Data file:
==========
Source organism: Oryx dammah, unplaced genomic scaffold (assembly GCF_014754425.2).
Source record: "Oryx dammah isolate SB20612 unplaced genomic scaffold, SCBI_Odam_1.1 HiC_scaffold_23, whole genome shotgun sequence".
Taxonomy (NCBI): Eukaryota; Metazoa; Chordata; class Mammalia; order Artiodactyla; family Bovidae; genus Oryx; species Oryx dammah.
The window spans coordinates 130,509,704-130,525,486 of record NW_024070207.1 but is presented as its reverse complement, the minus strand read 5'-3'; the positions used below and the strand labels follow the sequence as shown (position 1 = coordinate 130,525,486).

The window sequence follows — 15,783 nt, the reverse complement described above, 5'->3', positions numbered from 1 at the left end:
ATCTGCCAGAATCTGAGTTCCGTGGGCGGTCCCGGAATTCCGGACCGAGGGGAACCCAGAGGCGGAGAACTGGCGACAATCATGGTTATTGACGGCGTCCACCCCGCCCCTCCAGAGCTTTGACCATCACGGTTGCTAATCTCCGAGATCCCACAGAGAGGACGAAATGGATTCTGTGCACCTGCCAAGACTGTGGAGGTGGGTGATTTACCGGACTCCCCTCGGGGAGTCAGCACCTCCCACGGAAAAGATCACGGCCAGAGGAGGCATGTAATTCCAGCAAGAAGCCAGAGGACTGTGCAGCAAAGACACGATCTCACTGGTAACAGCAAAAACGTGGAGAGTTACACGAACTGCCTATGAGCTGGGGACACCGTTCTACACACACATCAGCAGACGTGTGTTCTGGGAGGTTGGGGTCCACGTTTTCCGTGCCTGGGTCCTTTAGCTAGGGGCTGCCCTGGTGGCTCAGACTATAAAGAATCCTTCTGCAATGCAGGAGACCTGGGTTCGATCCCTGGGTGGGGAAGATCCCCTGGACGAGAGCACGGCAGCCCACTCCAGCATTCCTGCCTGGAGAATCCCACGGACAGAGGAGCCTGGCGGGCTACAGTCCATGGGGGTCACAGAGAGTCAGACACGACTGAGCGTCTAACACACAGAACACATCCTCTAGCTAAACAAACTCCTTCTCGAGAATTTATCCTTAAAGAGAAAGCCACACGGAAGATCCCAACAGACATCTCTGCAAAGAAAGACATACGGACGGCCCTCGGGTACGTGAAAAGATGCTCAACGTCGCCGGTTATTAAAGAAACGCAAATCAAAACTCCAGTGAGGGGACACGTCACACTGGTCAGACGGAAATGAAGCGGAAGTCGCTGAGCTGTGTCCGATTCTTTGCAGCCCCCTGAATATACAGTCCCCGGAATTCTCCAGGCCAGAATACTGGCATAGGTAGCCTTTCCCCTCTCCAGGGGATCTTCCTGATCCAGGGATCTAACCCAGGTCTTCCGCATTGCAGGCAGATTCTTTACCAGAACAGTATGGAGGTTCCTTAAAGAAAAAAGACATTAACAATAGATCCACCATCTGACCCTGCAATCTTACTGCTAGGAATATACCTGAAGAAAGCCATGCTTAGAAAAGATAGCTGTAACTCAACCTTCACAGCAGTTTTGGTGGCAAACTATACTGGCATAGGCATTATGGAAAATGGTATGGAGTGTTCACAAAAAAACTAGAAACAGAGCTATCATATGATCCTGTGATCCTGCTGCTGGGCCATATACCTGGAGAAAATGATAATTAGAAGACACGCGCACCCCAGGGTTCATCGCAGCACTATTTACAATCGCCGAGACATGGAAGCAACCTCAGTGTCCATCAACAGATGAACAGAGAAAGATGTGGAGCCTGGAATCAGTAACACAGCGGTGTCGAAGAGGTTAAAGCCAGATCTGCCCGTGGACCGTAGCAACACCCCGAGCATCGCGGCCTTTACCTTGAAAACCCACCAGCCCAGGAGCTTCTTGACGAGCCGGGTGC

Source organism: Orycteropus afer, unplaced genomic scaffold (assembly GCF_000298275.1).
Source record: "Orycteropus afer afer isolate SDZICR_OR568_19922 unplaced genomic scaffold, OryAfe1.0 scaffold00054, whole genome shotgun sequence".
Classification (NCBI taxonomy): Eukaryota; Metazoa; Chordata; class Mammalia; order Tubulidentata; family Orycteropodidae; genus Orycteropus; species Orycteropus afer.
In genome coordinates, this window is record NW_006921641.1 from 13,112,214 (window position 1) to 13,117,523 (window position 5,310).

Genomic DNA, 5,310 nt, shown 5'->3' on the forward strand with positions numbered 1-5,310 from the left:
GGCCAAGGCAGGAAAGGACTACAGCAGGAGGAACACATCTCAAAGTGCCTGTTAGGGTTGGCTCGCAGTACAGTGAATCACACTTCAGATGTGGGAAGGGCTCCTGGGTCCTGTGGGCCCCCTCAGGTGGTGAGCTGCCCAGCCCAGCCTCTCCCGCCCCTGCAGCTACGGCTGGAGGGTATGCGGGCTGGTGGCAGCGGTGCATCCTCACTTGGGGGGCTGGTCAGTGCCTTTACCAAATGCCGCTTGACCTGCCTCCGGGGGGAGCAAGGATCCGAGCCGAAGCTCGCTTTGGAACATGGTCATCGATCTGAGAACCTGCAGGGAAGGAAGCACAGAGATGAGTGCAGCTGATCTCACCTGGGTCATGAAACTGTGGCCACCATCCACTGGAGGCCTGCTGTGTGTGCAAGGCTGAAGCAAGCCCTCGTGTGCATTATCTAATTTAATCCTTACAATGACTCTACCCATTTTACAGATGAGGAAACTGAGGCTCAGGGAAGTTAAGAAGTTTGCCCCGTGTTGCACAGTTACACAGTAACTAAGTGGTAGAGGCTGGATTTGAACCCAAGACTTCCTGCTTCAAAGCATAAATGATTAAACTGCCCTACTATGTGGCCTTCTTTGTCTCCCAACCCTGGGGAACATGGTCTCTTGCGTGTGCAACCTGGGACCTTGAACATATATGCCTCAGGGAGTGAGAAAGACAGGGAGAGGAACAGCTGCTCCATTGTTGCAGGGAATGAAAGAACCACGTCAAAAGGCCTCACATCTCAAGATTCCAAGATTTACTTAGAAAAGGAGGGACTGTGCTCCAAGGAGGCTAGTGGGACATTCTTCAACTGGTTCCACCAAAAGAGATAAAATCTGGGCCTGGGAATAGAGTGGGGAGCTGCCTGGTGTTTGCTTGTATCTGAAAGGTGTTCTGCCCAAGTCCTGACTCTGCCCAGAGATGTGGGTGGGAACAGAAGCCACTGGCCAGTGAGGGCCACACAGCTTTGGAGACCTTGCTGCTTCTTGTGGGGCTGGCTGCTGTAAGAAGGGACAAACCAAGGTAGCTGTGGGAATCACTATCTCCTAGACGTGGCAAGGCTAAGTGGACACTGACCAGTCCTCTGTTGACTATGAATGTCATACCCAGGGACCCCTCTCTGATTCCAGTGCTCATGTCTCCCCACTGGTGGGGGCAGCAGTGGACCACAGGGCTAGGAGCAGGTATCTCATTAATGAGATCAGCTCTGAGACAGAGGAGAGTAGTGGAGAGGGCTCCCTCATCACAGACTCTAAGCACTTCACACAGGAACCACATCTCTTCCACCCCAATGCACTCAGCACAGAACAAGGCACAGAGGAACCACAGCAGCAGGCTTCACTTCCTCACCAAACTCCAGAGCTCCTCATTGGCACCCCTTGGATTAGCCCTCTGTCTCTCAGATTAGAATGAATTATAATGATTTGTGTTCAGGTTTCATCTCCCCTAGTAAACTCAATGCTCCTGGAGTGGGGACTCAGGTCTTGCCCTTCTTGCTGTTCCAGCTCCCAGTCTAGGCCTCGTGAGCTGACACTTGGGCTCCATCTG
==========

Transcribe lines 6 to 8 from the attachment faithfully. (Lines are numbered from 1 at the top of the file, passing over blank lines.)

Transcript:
ATCTGCCAGAATCTGAGTTCCGTGGGCGGTCCCGGAATTCCGGACCGAGGGGAACCCAGAGGCGGAGAACTGGCGACAATCATGGTTATTGACGGCGTCCACCCCGCCCCTCCAGAGCTTTGACCATCACGGTTGCTAATCTCCGAGATCCCACAGAGAGGACGAAATGGATTCTGTGCACCTGCCAAGACTGTGGAGGTGGGTGATTTACCGGACTCCCCTCGGGGAGTCAGCACCTCCCACGGAAAAGATCACGGCCAGAGGAGGCATGTAATTCCAGCAAGAAGCCAGAGGACTGTGCAGCAAAGACACGATCTCACTGGTAACAGCAAAAACGTGGAGAGTTACACGAACTGCCTATGAGCTGGGGACACCGTTCTACACACACATCAGCAGACGTGTGTTCTGGGAGGTTGGGGTCCACGTTTTCCGTGCCTGGGTCCTTTAGCTAGGGGCTGCCCTGGTGGCTCAGACTATAAAGAATCCTTCTGCAATGCAGGAGACCTGGGTTCGATCCCTGGGTGGGGAAGATCCCCTGGACGAGAGCACGGCAGCCCACTCCAGCATTCCTGCCTGGAGAATCCCACGGACAGAGGAGCCTGGCGGGCTACAGTCCATGGGGGTCACAGAGAGTCAGACACGACTGAGCGTCTAACACACAGAACACATCCTCTAGCTAAACAAACTCCTTCTCGAGAATTTATCCTTAAAGAGAAAGCCACACGGAAGATCCCAACAGACATCTCTGCAAAGAAAGACATACGGACGGCCCTCGGGTACGTGAAAAGATGCTCAACGTCGCCGGTTATTAAAGAAACGCAAATCAAAACTCCAGTGAGGGGACACGTCACACTGGTCAGACGGAAATGAAGCGGAAGTCGCTGAGCTGTGTCCGATTCTTTGCAGCCCCCTGAATATACAGTCCCCGGAATTCTCCAGGCCAGAATACTGGCATAGGTAGCCTTTCCCCTCTCCAGGGGATCTTCCTGATCCAGGGATCTAACCCAGGTCTTCCGCATTGCAGGCAGATTCTTTACCAGAACAGTATGGAGGTTCCTTAAAGAAAAAAGACATTAACAATAGATCCACCATCTGACCCTGCAATCTTACTGCTAGGAATATACCTGAAGAAAGCCATGCTTAGAAAAGATAGCTGTAACTCAACCTTCACAGCAGTTTTGGTGGCAAACTATACTGGCATAGGCATTATGGAAAATGGTATGGAGTGTTCACAAAAAAACTAGAAACAGAGCTATCATATGATCCTGTGATCCTGCTGCTGGGCCATATACCTGGAGAAAATGATAATTAGAAGACACGCGCACCCCAGGGTTCATCGCAGCACTATTTACAATCGCCGAGACATGGAAGCAACCTCAGTGTCCATCAACAGATGAACAGAGAAAGATGTGGAGCCTGGAATCAGTAACACAGCGGTGTCGAAGAGGTTAAAGCCAGATCTGCCCGTGGACCGTAGCAACACCCCGAGCATCGCGGCCTTTACCTTGAAAACCCACCAGCCCAGGAGCTTCTTGACGAGCCGGGTGC

Source organism: Orycteropus afer, unplaced genomic scaffold (assembly GCF_000298275.1).
Source record: "Orycteropus afer afer isolate SDZICR_OR568_19922 unplaced genomic scaffold, OryAfe1.0 scaffold00054, whole genome shotgun sequence".